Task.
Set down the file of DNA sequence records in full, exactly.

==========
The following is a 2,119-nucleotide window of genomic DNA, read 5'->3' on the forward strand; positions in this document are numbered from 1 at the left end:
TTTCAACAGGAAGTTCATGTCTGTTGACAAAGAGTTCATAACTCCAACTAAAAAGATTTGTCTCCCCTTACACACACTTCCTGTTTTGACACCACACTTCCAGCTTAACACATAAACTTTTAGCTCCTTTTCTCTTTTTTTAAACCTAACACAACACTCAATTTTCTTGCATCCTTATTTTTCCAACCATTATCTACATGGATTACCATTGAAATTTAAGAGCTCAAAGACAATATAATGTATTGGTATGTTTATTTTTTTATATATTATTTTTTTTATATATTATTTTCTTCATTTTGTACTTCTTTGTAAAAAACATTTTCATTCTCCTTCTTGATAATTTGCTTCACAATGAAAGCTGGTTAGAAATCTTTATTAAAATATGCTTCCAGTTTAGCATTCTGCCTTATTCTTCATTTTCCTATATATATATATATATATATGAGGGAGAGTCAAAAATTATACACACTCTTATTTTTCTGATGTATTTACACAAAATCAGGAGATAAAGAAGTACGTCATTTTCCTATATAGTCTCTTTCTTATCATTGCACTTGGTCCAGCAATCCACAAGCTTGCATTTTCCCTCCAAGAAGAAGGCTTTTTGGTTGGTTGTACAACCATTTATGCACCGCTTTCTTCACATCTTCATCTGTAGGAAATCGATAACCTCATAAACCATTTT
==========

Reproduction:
The following is a 2,119-nucleotide window of genomic DNA, read 5'->3' on the forward strand; positions in this document are numbered from 1 at the left end:
TTTCAACAGGAAGTTCATGTCTGTTGACAAAGAGTTCATAACTCCAACTAAAAAGATTTGTCTCCCCTTACACACACTTCCTGTTTTGACACCACACTTCCAGCTTAACACATAAACTTTTAGCTCCTTTTCTCTTTTTTTAAACCTAACACAACACTCAATTTTCTTGCATCCTTATTTTTCCAACCATTATCTACATGGATTACCATTGAAATTTAAGAGCTCAAAGACAATATAATGTATTGGTATGTTTATTTTTTTATATATTATTTTTTTTATATATTATTTTCTTCATTTTGTACTTCTTTGTAAAAAACATTTTCATTCTCCTTCTTGATAATTTGCTTCACAATGAAAGCTGGTTAGAAATCTTTATTAAAATATGCTTCCAGTTTAGCATTCTGCCTTATTCTTCATTTTCCTATATATATATATATATATATGAGGGAGAGTCAAAAATTATACACACTCTTATTTTTCTGATGTATTTACACAAAATCAGGAGATAAAGAAGTACGTCATTTTCCTATATAGTCTCTTTCTTATCATTGCACTTGGTCCAGCAATCCACAAGCTTGCATTTTCCCTCCAAGAAGAAGGCTTTTTGGTTGGTTGTACAACCATTTATGCACCGCTTTCTTCACATCTTCATCTGTAGGAAATCGATAACCTCATAAACCATTTT